BACK COVER BLURB (May contain what is considered spoilers, please scroll over darkened text should you wish to read the synopsis. TT) On the way home from a dinner party she didn't want to attend, Lorna Love steps into the path of an oncoming car. When she wakes up she is in what appears to be a hospital – but a hospital in which her nurse looks like a young Sean Connery, she is served wine for supper, and everyone avoids her questions.

It soon transpires that she is in Heaven, or on HVN. Because HVN is a lost, dysfunctional spaceship, and God the aging hippy captain. She seems to be there by accident. Or does God have a higher purpose after all?

At first Lorna can remember nothing. As her memories return – some good, some bad – she realises that she has decisions to make and that she needs to find a way home…

FIRST SENTENCE {END}: At the end of her Edinburgh street, where it joined a busier road, was a security camera perched high on a metal pole.

MEMORABLE MOMENT {PAGE 135}: In her short acquaintance with God, Lorna could hardly have described him as cantankerous.

SOURCE: Received for review from the author.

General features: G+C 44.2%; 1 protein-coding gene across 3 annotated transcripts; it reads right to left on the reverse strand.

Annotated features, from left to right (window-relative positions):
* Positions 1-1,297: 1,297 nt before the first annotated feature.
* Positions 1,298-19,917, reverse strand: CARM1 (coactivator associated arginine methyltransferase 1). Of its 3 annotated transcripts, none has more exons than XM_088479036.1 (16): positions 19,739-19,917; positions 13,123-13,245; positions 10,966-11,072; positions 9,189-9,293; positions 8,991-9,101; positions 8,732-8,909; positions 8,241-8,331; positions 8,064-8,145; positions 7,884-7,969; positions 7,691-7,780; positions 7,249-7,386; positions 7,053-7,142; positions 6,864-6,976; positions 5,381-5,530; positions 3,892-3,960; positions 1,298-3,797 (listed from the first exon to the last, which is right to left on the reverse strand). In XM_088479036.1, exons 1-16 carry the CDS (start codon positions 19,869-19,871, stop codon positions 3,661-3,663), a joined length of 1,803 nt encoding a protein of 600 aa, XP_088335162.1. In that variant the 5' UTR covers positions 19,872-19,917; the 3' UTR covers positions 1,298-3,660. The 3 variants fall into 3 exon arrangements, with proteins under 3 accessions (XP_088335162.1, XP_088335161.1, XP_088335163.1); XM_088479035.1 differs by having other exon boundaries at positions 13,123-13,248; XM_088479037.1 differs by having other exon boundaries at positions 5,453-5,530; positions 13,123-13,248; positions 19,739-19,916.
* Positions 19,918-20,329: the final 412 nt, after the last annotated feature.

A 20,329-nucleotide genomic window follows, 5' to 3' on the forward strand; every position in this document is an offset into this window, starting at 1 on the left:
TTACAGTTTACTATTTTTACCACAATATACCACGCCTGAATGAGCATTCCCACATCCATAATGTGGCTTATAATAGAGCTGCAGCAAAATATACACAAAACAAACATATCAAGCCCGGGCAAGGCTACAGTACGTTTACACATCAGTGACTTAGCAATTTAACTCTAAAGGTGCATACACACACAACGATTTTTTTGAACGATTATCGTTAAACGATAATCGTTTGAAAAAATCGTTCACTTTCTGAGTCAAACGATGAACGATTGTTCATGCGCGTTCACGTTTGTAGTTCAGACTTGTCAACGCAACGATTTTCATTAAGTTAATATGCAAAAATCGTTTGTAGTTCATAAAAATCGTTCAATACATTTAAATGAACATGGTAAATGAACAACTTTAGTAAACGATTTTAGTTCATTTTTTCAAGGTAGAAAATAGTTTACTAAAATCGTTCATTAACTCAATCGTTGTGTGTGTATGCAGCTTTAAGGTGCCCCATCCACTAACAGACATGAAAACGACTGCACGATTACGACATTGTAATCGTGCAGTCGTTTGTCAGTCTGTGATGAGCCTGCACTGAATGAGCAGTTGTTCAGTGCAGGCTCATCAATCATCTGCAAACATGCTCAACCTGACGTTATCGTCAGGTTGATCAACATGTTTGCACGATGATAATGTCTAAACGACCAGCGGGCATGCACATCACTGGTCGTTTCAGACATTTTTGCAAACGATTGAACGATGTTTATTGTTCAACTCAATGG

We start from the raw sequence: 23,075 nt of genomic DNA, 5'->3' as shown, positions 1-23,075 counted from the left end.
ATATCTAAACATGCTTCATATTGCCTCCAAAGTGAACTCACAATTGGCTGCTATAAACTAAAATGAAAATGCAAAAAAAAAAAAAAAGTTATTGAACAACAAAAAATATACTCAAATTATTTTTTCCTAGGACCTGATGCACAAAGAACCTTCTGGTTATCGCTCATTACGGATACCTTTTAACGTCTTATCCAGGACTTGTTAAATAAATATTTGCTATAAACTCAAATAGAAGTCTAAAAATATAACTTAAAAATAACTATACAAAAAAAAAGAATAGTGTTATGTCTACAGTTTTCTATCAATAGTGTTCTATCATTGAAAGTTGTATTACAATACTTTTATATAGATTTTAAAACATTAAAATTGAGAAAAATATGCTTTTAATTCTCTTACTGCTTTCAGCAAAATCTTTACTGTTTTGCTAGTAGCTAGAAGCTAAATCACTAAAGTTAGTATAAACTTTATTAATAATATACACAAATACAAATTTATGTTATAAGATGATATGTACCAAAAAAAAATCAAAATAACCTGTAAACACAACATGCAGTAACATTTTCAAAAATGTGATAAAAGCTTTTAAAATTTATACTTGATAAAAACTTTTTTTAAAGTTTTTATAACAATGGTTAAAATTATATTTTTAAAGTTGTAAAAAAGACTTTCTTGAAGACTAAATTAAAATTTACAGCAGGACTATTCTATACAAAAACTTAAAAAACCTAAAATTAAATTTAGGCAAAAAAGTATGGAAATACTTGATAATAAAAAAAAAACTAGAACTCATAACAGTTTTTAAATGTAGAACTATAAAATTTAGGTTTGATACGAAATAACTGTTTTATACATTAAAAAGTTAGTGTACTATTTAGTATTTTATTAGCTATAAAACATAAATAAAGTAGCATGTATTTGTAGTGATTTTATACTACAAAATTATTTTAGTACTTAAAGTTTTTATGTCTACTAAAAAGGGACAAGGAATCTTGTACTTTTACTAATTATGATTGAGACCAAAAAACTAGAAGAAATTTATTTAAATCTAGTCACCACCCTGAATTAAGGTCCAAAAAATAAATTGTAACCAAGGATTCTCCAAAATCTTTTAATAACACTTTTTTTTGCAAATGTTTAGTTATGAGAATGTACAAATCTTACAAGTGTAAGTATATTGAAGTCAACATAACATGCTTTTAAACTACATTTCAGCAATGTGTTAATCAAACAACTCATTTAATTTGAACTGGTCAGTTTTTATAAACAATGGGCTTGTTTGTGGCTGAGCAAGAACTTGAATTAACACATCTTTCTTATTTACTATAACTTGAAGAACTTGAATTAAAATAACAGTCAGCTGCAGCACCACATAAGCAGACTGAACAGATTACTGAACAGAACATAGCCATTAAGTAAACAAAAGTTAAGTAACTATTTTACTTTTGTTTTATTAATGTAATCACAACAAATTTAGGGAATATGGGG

READ FOR: Not applicable.

MY THOUGHTS: Way behind with my reading ... to say nothing of my reviewing of books ... I very nearly said thank you but no thank you when I was approached by the author but must admit to being intrigued by his email which stated ...


'Essentially it’s a modern reworking for an adult readership of The Wizard of Oz – how a young woman in tragic circumstances looks back at her life.'

Hmm, interesting! 

Personally, I'm not sure how well I made the connection between The Things We Learn When We're Dead and The Wizard of Oz and I certainly struggled to equate the Wizard of Oz's Dorothy with this books heroine, Lorna Love, a character who seemed almost masculine to the point where I did occasionally find myself wondering if perhaps the novel might have worked that bit better for me with a male protagonist.

Enough of my musings though.

The story of what happens when a young woman is killed after stepping out in front of a car only to find herself in what she first thinks to be Heaven.